std::istream_iterator and std::ostream_iterator in C++ STL


The STL is a very powerful library in C++. It is strongly built on the principles of template programming.
The STL library has three main components :

  1. Containers: These classes define the data structures which are used to contain the data. The data may be stored in linked lists, or trees or arrays. The containers provided in the STL are vector, dequeue, list, forward list, set, multiset, map and multimap.
  2. Algorithms: The STL library also provides us functions to process the data stored in containers. These functions are provided in the algorithm header file
  3. Iterators: Iterators are the link between the Containers and the Algorithms. They are the common interface to these classes. An Iterator is an object which can be used to iterator over the elements in a container. Thus iterators are used by Algorithms to modify the containers.

All three components are so designed that they confirm to the principles of data abstraction. Thus any object which holds data and behaves like a container, is a container. Similarly, any iterator which sweeps through the elements in a container is an iterator.

If an iterator can be used to access elements of a data container, then what about streams? In keeping with the design, Streams too are data containers and so C++ provides us with iterators to iterate over the elements present in any stream. These iterators are called Stream Iterators. To use these iterators the iterator header file must be included.

Stream iterators
are either input stream iterator or output stream iterator. The classes for these iterators are istream_iterator and ostream_iterator. These iterators behave like input iterators and output iterators respectively .

istream_iterator

Class Definition for istream_iterator



namespace std {
    template < typename T, typename charT=char, 
               typename traits=char_traits <charT> >
    class istream_iterator;
}

Syntax :

istream_iterator<T>(stream)
T:      Template paramter for specifying type of data
stream: The object representing the stream
ostream_iterator<T>(stream, delim).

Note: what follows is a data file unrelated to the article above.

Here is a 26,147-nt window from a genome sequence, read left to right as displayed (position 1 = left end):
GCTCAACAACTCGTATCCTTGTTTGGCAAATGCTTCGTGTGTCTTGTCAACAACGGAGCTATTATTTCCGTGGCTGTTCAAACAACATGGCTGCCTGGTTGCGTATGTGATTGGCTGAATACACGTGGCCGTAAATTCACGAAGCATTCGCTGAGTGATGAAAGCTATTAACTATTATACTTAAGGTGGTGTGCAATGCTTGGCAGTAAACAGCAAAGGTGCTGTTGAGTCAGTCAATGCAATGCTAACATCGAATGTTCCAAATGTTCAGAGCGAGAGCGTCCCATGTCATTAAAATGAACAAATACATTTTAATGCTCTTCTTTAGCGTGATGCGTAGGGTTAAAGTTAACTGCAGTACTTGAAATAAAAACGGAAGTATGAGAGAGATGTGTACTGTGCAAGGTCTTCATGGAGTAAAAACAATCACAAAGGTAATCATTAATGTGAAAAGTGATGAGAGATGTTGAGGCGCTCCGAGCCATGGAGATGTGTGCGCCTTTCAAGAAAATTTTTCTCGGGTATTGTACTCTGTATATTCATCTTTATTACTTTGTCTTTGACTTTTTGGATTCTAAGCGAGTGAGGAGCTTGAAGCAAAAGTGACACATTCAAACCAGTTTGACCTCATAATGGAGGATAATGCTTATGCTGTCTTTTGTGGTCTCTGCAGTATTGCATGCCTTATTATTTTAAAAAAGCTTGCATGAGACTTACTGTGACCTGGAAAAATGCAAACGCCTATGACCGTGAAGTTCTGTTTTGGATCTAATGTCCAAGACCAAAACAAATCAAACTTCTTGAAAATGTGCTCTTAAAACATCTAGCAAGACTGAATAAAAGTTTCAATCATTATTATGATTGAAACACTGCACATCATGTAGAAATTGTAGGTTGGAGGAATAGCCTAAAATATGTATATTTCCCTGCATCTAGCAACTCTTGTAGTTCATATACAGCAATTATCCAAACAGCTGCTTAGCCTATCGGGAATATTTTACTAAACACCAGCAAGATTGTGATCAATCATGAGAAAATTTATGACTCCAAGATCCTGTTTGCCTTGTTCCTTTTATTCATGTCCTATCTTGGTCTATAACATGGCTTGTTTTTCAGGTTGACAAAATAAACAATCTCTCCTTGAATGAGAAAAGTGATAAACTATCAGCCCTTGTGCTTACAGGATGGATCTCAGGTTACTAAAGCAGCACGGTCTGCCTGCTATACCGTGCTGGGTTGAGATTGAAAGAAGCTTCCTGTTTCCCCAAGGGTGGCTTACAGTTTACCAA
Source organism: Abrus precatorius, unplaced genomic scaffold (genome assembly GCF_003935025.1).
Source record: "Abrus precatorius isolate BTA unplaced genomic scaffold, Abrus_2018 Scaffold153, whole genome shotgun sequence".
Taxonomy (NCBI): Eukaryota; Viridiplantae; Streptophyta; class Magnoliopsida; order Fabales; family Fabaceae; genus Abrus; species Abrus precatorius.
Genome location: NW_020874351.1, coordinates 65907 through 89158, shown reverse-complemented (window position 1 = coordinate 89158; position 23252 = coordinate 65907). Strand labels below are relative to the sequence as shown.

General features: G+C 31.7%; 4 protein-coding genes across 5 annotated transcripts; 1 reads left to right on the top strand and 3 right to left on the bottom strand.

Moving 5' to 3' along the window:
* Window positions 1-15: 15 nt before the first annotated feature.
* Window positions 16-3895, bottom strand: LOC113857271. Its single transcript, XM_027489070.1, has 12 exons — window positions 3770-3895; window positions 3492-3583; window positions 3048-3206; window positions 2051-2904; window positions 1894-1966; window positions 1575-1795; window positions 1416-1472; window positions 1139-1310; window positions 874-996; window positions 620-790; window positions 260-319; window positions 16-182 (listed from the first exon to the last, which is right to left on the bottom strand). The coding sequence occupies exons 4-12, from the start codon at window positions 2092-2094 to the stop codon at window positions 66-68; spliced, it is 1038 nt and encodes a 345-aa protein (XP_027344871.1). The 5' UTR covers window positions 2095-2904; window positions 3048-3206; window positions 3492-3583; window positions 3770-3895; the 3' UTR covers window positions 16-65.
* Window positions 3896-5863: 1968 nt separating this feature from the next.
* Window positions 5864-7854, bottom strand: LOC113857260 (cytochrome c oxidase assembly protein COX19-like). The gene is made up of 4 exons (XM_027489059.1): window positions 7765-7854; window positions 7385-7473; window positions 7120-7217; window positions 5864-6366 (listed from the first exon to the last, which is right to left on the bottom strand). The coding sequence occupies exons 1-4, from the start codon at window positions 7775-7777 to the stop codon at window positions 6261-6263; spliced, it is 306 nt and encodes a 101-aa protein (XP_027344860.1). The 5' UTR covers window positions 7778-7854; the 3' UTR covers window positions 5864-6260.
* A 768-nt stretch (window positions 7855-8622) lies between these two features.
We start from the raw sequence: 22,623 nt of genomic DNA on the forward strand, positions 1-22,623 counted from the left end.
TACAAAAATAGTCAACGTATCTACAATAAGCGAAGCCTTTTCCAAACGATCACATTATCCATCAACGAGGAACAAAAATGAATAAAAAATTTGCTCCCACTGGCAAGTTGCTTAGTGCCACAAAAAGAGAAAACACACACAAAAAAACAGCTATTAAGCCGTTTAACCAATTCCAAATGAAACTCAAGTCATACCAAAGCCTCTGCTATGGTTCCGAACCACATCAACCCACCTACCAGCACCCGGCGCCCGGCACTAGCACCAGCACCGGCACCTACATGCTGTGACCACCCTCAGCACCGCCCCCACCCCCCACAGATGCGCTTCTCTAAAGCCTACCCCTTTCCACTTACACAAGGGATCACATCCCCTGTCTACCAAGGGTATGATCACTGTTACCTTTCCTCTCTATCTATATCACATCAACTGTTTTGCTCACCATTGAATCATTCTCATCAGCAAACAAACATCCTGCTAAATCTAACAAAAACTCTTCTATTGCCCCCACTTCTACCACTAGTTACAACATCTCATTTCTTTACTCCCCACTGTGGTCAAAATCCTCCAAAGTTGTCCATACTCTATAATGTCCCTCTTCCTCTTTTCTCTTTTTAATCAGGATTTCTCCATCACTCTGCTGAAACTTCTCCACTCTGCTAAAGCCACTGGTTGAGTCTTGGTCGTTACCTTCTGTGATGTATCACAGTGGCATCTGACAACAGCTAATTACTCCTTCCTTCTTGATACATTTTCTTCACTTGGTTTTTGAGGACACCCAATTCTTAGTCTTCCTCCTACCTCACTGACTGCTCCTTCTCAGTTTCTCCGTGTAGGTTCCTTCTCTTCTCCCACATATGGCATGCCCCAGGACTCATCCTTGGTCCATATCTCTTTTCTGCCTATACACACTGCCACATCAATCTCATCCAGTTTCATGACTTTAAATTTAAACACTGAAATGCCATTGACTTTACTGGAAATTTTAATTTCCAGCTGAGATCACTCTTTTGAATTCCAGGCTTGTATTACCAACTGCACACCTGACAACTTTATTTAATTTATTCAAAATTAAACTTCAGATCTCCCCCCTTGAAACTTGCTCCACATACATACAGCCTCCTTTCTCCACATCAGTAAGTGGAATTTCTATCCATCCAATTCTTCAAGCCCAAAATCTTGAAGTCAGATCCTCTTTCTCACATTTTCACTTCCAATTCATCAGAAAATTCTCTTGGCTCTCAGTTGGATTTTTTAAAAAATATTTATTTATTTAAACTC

stream: The object representing the stream.
T:      Template Paramter for data type in the stream
delim:  An optional char sequence that is used to 
        separate the data items while displaying them.

Note :

  • Using an iterator we can only access elements of one type only.
  • istream_iterator has a special state end of stream iterator which is acquired when the end of the stream is reached or when an input operation fails. The end of stream iterator is returned by the default constructor.

ostream_iterator

Class Definition for ostream_iterator

namespace std {
    template < typename T, typename charT=char, 
               typename traits=char_traits <charT> >
    class ostream_iterator;
}

Syntax :

OutputIterator copy (InputIterator first, InputIterator last, OutputIterator result);

first: Input Iterator to the first element 
in source from where elements need to be copied.
last:  Input Iterator to the last element 
in source till where elements need to be copied.
result: Output iterator to the first element 
in the destination container to where elements will copied.

Return Value: Iterator pointing to the last element that was copied to the destination.

The second and third template arguements have a default values assigned to them. We only need to specify the first template paramater which specifies the type of data present in the stream i.e whether the stream contains integers, floats or strings.

Examples :

istream_iterator cin_it(cin) is an iterator for the stream cin.
ostream_iterator cout_it(cout, " ") is an iterator for the stream cout.
ostream_iterator cout_it(cout) is an iterator for stream cout, with no delimeter.

Importance of Stream Iterators